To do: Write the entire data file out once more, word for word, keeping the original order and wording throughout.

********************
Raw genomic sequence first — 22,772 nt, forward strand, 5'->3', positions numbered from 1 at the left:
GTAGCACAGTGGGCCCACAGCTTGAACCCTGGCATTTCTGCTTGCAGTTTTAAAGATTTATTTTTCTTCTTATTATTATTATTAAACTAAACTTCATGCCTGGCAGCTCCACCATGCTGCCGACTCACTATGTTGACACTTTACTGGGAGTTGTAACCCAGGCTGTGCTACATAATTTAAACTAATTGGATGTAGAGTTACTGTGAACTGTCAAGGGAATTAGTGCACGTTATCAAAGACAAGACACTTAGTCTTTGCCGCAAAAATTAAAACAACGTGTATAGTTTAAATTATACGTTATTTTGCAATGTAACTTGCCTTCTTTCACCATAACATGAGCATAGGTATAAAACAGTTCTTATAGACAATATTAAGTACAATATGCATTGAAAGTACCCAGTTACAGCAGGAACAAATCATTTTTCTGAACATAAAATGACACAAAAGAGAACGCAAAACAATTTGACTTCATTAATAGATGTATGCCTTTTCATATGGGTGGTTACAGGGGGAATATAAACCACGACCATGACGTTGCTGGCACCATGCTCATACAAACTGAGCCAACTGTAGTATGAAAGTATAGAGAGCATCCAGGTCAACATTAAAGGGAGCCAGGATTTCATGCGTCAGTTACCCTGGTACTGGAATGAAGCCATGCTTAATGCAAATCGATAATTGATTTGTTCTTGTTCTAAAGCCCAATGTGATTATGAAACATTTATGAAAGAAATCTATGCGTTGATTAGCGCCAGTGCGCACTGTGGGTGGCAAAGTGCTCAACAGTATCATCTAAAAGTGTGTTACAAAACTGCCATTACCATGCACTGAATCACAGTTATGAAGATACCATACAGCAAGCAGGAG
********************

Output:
Raw genomic sequence first — 22,772 nt, forward strand, 5'->3', positions numbered from 1 at the left:
GTAGCACAGTGGGCCCACAGCTTGAACCCTGGCATTTCTGCTTGCAGTTTTAAAGATTTATTTTTCTTCTTATTATTATTATTAAACTAAACTTCATGCCTGGCAGCTCCACCATGCTGCCGACTCACTATGTTGACACTTTACTGGGAGTTGTAACCCAGGCTGTGCTACATAATTTAAACTAATTGGATGTAGAGTTACTGTGAACTGTCAAGGGAATTAGTGCACGTTATCAAAGACAAGACACTTAGTCTTTGCCGCAAAAATTAAAACAACGTGTATAGTTTAAATTATACGTTATTTTGCAATGTAACTTGCCTTCTTTCACCATAACATGAGCATAGGTATAAAACAGTTCTTATAGACAATATTAAGTACAATATGCATTGAAAGTACCCAGTTACAGCAGGAACAAATCATTTTTCTGAACATAAAATGACACAAAAGAGAACGCAAAACAATTTGACTTCATTAATAGATGTATGCCTTTTCATATGGGTGGTTACAGGGGGAATATAAACCACGACCATGACGTTGCTGGCACCATGCTCATACAAACTGAGCCAACTGTAGTATGAAAGTATAGAGAGCATCCAGGTCAACATTAAAGGGAGCCAGGATTTCATGCGTCAGTTACCCTGGTACTGGAATGAAGCCATGCTTAATGCAAATCGATAATTGATTTGTTCTTGTTCTAAAGCCCAATGTGATTATGAAACATTTATGAAAGAAATCTATGCGTTGATTAGCGCCAGTGCGCACTGTGGGTGGCAAAGTGCTCAACAGTATCATCTAAAAGTGTGTTACAAAACTGCCATTACCATGCACTGAATCACAGTTATGAAGATACCATACAGCAAGCAGGAG